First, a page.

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Quad City Herald
Brewster, Washington
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April 23, 1998     Quad City Herald
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April 23, 1998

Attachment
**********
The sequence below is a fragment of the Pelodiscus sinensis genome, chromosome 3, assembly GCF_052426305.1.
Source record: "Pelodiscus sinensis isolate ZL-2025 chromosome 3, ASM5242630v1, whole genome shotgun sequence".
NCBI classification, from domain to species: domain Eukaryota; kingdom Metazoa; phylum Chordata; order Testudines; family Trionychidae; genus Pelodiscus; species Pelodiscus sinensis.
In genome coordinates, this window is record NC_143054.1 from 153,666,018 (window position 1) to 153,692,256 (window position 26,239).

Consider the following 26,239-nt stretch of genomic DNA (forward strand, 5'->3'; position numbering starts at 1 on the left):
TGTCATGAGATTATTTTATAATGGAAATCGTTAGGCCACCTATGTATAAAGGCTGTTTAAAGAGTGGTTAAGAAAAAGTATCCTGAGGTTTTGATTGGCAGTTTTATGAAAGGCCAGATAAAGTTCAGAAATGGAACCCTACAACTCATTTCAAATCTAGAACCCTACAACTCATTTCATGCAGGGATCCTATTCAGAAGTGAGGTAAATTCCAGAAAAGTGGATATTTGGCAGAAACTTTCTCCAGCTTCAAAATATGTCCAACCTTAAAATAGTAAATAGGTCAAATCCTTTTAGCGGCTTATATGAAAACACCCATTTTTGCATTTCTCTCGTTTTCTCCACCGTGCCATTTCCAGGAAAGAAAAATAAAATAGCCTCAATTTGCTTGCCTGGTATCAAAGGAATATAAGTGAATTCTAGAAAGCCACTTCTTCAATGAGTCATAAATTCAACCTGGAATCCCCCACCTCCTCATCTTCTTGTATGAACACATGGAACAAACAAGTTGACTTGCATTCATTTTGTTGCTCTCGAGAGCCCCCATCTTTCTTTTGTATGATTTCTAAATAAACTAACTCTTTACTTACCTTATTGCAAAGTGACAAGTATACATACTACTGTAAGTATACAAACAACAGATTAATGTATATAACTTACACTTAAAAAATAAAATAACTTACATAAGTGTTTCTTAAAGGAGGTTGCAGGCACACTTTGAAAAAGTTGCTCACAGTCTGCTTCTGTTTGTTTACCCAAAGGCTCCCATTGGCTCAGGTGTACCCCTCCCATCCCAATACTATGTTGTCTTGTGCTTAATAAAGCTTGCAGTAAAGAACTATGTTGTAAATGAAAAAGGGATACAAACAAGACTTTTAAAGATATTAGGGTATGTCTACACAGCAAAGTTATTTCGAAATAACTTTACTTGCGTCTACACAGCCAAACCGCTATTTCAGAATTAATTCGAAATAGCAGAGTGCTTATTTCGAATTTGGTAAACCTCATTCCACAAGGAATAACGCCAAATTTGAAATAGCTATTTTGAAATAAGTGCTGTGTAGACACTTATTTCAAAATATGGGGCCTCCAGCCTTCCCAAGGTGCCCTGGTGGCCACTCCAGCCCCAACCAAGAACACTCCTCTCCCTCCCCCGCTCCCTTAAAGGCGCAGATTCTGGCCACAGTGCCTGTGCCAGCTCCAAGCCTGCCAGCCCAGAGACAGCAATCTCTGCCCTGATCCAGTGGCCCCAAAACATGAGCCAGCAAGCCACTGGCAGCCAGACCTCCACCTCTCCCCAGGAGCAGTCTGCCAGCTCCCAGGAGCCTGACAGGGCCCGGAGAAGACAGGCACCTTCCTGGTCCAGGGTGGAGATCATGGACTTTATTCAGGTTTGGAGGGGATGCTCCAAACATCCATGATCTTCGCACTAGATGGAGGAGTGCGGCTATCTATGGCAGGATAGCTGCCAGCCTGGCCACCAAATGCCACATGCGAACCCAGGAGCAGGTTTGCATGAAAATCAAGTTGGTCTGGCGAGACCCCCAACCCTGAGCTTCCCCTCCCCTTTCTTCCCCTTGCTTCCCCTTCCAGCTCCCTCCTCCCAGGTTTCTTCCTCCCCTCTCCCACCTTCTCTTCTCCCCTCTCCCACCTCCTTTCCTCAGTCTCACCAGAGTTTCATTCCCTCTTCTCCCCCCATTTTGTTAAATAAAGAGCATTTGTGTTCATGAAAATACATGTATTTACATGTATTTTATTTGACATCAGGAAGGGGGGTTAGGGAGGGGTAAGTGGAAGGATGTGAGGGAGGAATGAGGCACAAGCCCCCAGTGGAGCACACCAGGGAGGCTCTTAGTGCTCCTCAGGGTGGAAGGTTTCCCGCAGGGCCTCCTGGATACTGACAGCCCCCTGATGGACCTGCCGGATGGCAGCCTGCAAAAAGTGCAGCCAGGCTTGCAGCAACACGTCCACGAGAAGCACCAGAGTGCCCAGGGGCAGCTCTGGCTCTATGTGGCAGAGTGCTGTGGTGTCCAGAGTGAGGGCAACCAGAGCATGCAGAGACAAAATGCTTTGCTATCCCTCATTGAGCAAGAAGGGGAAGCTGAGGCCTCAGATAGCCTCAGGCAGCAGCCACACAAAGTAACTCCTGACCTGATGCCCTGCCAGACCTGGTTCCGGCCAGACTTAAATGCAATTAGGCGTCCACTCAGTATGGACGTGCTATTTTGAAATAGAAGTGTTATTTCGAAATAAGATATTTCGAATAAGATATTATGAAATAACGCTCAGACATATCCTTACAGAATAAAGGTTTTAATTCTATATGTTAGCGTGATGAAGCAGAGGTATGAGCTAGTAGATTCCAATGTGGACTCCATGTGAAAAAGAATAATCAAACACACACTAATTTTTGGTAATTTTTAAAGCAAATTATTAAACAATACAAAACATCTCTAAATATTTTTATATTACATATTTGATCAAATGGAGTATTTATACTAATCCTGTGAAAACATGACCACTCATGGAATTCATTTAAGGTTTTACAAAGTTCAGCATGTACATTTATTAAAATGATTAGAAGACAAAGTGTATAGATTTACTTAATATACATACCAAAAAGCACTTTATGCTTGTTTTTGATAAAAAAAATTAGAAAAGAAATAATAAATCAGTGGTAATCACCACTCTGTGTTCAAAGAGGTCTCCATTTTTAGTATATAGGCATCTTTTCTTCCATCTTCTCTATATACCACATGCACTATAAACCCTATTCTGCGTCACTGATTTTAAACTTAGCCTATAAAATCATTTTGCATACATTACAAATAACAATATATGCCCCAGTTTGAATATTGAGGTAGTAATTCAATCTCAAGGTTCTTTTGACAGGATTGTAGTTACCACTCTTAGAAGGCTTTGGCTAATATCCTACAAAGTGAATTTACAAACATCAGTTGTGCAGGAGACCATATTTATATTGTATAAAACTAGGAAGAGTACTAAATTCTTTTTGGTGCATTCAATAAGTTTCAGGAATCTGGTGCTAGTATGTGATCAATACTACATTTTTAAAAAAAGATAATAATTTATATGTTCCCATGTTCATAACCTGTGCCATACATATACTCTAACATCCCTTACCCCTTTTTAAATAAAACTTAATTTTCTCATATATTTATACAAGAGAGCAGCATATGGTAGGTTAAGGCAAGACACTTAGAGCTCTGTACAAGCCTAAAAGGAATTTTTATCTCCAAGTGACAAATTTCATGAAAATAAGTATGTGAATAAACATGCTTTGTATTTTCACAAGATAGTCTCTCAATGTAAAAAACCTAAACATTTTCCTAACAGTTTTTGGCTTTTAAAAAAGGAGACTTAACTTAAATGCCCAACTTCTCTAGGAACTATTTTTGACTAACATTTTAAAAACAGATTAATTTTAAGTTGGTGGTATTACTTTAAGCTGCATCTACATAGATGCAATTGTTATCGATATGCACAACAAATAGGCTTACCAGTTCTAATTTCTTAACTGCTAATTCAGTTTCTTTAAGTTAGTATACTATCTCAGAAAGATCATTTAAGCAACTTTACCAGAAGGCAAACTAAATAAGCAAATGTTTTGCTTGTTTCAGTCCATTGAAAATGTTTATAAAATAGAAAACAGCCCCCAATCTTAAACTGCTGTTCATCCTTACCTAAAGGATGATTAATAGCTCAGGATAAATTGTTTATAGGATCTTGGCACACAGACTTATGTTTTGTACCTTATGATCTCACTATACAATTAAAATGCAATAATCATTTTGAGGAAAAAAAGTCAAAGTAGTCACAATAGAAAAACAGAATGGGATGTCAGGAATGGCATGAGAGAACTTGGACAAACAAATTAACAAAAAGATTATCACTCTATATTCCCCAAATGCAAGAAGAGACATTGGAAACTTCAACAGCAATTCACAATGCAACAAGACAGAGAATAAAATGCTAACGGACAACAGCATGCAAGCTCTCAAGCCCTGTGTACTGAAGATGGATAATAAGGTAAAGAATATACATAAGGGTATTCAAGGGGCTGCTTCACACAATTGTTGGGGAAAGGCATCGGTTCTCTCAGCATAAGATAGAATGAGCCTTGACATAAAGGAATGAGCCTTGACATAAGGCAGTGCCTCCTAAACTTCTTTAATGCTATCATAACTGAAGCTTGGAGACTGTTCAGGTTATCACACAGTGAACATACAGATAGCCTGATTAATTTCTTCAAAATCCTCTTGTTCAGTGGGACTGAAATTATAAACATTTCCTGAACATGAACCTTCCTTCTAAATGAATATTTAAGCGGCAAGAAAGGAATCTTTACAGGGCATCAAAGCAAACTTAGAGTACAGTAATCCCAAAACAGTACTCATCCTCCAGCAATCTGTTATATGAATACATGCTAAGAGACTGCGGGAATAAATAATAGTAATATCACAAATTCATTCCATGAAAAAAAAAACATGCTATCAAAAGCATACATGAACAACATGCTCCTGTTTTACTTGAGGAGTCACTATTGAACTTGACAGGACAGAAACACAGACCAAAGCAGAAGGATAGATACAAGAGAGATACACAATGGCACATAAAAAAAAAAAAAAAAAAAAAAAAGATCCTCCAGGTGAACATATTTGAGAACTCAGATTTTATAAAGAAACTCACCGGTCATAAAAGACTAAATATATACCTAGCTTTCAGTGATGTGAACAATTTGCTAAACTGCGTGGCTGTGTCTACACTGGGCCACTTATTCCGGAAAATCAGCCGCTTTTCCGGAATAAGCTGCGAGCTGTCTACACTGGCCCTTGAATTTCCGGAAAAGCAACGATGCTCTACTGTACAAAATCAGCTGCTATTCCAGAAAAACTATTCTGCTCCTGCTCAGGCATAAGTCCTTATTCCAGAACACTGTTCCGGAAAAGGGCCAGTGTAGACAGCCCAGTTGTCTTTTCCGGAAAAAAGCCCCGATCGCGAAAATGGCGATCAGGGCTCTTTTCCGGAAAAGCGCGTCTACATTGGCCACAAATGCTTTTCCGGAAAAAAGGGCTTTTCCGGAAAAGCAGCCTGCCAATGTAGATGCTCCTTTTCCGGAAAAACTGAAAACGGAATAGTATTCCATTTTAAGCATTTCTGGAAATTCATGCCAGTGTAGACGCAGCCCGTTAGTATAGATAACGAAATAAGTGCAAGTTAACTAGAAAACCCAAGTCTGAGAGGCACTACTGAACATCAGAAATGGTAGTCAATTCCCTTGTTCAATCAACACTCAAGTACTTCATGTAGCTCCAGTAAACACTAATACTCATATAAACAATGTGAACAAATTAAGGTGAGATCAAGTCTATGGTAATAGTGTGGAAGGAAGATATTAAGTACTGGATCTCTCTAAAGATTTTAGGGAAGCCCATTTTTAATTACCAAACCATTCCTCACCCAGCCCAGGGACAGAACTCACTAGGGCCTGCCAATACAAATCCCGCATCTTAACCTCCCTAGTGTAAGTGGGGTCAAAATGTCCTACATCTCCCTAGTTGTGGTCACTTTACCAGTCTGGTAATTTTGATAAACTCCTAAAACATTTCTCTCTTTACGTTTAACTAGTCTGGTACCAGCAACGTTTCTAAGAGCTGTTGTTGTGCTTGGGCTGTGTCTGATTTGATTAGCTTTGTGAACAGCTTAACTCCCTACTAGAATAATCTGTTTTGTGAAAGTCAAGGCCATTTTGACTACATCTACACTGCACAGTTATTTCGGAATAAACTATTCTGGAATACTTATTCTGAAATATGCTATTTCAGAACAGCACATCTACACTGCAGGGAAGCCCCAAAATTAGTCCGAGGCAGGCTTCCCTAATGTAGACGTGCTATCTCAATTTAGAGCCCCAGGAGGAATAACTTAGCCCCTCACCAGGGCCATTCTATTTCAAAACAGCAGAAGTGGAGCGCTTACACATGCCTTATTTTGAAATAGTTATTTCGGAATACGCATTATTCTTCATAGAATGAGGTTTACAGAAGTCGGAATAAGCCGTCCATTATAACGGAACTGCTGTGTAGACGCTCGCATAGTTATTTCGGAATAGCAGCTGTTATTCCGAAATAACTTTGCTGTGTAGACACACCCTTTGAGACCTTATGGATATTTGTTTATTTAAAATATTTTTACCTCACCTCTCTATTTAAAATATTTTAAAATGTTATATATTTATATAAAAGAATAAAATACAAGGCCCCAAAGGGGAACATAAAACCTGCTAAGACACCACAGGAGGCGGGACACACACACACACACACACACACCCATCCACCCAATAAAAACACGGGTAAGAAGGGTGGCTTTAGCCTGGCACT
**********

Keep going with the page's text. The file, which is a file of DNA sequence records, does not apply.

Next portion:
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QUAD ('ITY Serving the towns of Brewster, Bridgeport, Mansfield, Pateros and lower Methow Valley H L P April 15 66 34 0 April 16 64 43 0 April 17 68 34 0 April 18 65 37 0 April 19 68 45 0 April 20 73 35 0 April 21 78 41 0 Weekly weather report through courtesy Security Section, Chief Joseph Dam Volume 96 No. 43 Brewsler, Washinglon JSPS 241-921) 51) A )ril 23, 1998 Mansfield seeks grant for wastewater study The city of Mansfield has applied for a grant to study the state of ofthe city's wastewater treatment system. The study is mandated by the Department of Ecology. It will look at the amount of water flowing into the sewer plant, how much of it is flowing thrr ugh the pipes and how much may be leaking into the system. The city's sewer system was upgraded a few years ago, said city clerk Nancy Hansen; however, it may be necessary to expand the size of the sewer lagoon. The study is projected to cost about $25,000. City officials have applied for a Community Development BlockGrant (CDBG) to pay for it; if the city does nct receive it, they will use a loan from the Public Works Trust Fund. In other business at the regular council meeting Tuesday, April 14, council members received copies of a Department of Health order to clean his property or face legal action. Paul Kollen was given 30 days to remove garbage from the yard and grounds around his house. Kollen lives in a travel trailer next to the house. He is prohibited from living in the house until it is cleaned; the house may be contaminated with hazardous materials. Kollen does not have city garbage service and has not disposed of garbage on the property, Hansen said. If the property is not cleaned he will face civil penalties. Linda Bayless, new president of the North Central Washington Resource Conservation and Development council (RC&D),reportedthat theRC&Dis considering a proposal to convert the old bank building on Mansfield's main street into a museum. The proposal is still under study. Columbia River Royalty court selected at Sunday pageant Nikki Meese, Delia Hemandez, Melissa Nieuwenhuis and Heather Allen will reign as Columbia River Royalty for 1998. The girls were chosen to represent their communities during the Annual Columbia River Royalty Pageant Sunday, April 19. Meese was chosen as Miss Brewster;, Brandy Kennell was the runner-up. Hernandez was named Miss Bridgeport, with Teresa Medina as runner up. Nieuwenhuis, Miss Pateros, and Allen, Miss Mansfield, were the only representatives of their towns. Hernandez,Allen, Nieuwenhuis and Meese each receiveda $500 scholarship. Meeseearned the highest number of points and received an additional $500 scholarship; she was named Miss Columbia River Royalty. Hemandez was chosen as Miss Congeniality, an award selected by the pageant participants. Medina received an award for selling the most tickets. Each girl was required to prepare a scrapbook as part of the pageant activities; Nieuwenhuis received an award for her scrapbook. Each girl gave her mother, or a close female relative, a special award. Hernandez said she was not scared until she was named Miss Bridgeport. "Then I got nervous," she said. Meese, on the other hand, was nervous all the way through; ,I was like this," she said, holding up a shaking hand. Nieuwenhuis said she enjoyed the whole pageant experience. "We all had fun together," she said. She is looking forward to the parades, she said. Allen said they had a lot of fun going places together (even when Nikki's mother Charlotte got lost in Wenatchee) and she was looking forward to more of those trips. The 1997 Columbia River court, Miss Brewster Jamie Gibb, Miss Pateros Robin Butler and Miss Bridgeport Sarah Cooper, attended the pageant to crown their successors. Allen was given her crown by Mansfield Chamber president Renee Bayless. Gibb, Cooper and Butler gave a slide show featuring 1997's activities. Each girl also made a short speech; all three thanked their families and communities for the support they received. ': . Cheryl photo The 1998 Clumbia Rive Royalty will include, from left, Miss Pnteros Melissa Niouwonhuis; Miss Bridgeport Delia Hernandez; Mi Manefllilathor Allen and MI Brewoter Nikki MoeN. They also performed a dance routine to the classic Great Balls of Fire. In keeping with the 1950s themeMemories of the Past, Dreams of the Future, each contestant was required to write a report on an aspect of life in the Fifties and how it affects today. In addition, each was given an unrehearsed question to answer; the girls also performed a dance to the rock'n roll anthem RockAround the Clock. Rebecca Meadows of Pateros and KOZI Judges interviewed each contestant prior to Radioin Chelan wasthemistressofceremonies. the pageant; they also examined the girls' The poise of Meadows and the contestants school transcripts and their scrapbooks, was put to an unexpected test when there It was such a1950s night that Elvis himseif was a delay in counting the ballots. (They orat least a reasonable imitator, BiliRedfield met the challenge very successfully.) The of Mansfield--putinanappearance.Jennifer judges were Janice Moore of Ephrata, Carlton, Omak, performed a dance routine Dinah Corrigan of Chelan and Dr. Richard to music from the film Grease. Johnson of Okanogan. Pateros seats Mayor Mooney; loan retired No help for volunteer fire department Pateros City Council members have approved a lump-sum payment of a $31,000 loan taken out in 1994 topay for repairs to thecity's water system. The city had been paying on the loan since taking it out; city officials had enough money to pay the balance and decided to do that rather than continue paying the interest. In other business at the regular council meeting Monday, April 20, Carol Mooney was sworn in as mayor. She replaces Harold Jahr, who resigned April 1. Council member Gail Howe was appointed as mayor pro tern; she will take over council meetings in the mayor's absence. Mooney said the council needs a new member to take her now-vucant council seat. Applicants must be registered voters and live within the Pateros city limits. People who want to apply can submit a letter of interest at Pateros City Hall. Fire chief Jerry Moore reported he had had no response to his appeals for more volunteers. Moore said that at present the department has four active members, all with many years experience; they are becoming more and more burned out. Moore said the department needs nine to 12 people to be able to be as effective as its members prefer. If the department were to disband, it would be reflected in much higher fire insurance rates for residents, Mo&e said. In addition, rue equipment belonging toOkanogan County Fire District No. 5 now stored in the Pateros fire hall would be moved. Moore said he had talked to some people he thought might be interested in joining the con't on page 5 i Sd00,lect/on begins for Quad 00C;ty Motherof the Year the beg inning. Eventually their horizons expand 4, Letters of nomination now t00eirlg accepted by Cheryl Schweizer, staff writer There are some tough jobs out there. They require a lot of energy and dedication; they take a lot of time. But the toughest job of all belongs to Morn. Actually being Mom is many jobs--she has to be a provider and a teacher, a counselor and a nurse, a cheerleader ahd a drill sergeant. She has to prepare her children for the world, then she has to let them go. But her job never really ends; her children are always her children, and they always need her gu!dance and love, even when they think they don t----perhaps especially when they think they don't. Mothers and fathers are all a child knows, in and include others, brothers and sisters, friends, eventually spouses and children. But mothers never really lose their special place; it is always one of the most important relationships in life, no matter how stormy it can become. In a way, children know how important Morn is and how much she matters. But sometimes it is not until they grow up-- maybe not until they become parents---that they really understand what it takes to be a Morn. For the third year the Quad City Herald staff is recognizing all those mothers and the job they do through the Mother of theYearcontest. Sons and daughters of all ages are encouraged to write and explain tho qualities that make their Morn special.Nominated mothers should live in the Quad City area. Daughters and sons who want to enter the contest are asked to submit a letter to the Quad City Herald, Box 37, Brewster, WA 98812. Repeat entries will be accepted; people who entered the contest in 1996 and 1997 axe encouraged to write again. All letters must be received by Monday, May 4. The Mother of theYear will be chosen by apanelofcommunity judges. All entries should include Mom's name, address and telephone number as well s the name address and telephone number of the writer. All the nominating letters will be sent to the mothers in time for Mother's Day, Sunday, May 10. The mother who is selected will receive gifts from a number of local businesses. Changes may be necessary for success in apple marketing The operators on the Psychic Hotline notwithstanding, it is impossible to predict the future. It is, however, possible to build on existing information to make a guess about what the future is likely to contain. Commodity production--be it apples or almonds or ca[fce---often is subjected to that kind of analysis. In fact many commodity producers have developed whole organizations to market and promote their products; part of the job of those organizations is to look at the present and future market, examine what has happened and project what might be coming. Many yearsago state appleproducersestablished the Washington Apple Commission for that purpose. And theApple Commission's guesses about the future of the apple market? Well-- The next half-dozen years "look kind of scary," said SteveLutz, oftbeAppleCommission. Lutz came to Brewster Monday, April 20 to talk with orchardists and review the Apple Commission's efforts and direction. That review is necessary because the world apple market "Is fundamentally different than it was five years ago," Lutz said. Improvements in fruit production worldwide mean that Washington apples are competing with fresh fruit year round, Lutz said. And the competition is not just with Southern Hemisphere apples-- all year round people can find a wide array of high quality fresh fruit, from guava to cherries, on their grocery store shelves. A second fundamental change is only beginning to make its impact. The People's Republic of China produced about 1.2 billion boxes of apples in 1997; they have some difficulties with production and distribution, Lutz said, but someday those problems will be solved. When they are, China will become an important competitor in the worldwide market. It will have special advantages in Asia, which has been an important market for Washington fruit in the 1990s. Those market challenges come at a time when Washington is expected to produce a record or near-recocd crop. With worldwide competition and large-scale statewide production, Lutzsaid in his opinion Washington growers have three choices. They can let malket forces take their course and wait for the fittest to survive; "the last man standing wins," Lutz said. Or they can rely on the fruit processing warehouses and large producers to fight that battle.The thirdaltemafive, he said, is to increase the ,customer base. The fLrSt tWO methods have the virtue of reducing supply, but at a heavy social cost, he said. He said he prefers the third alternative. For many years George Chapman has been manager of the Magi fruit processing cooperative as well as a member of the board of Tree Top, a leading producer of apple juice. He said in his opinion market forces already are applying pressure, on a worldwide scale. He said he has talked with fruit producers from Chile, who complain about Washington prices; "we are low-cost producerJ" Lutz said he did not think Washington growers could overcome the challenges facing them by concentrating on supply, demand and prices alone. "We aren't going to price our way to success," he said. Chapman said in his opinion a struggle over market share would reduce production among U.S. producers, but that everyone,-- including Washington growers---would feel the effects. Lutz said he thinks the current emphasis on health-conscious foods are good for the apple industry; Irends in consumer eating habits"all play to our favor. It's not like we're sitting here with cigarettes," he said. Chapman said he thinks it might be time to con't on page 2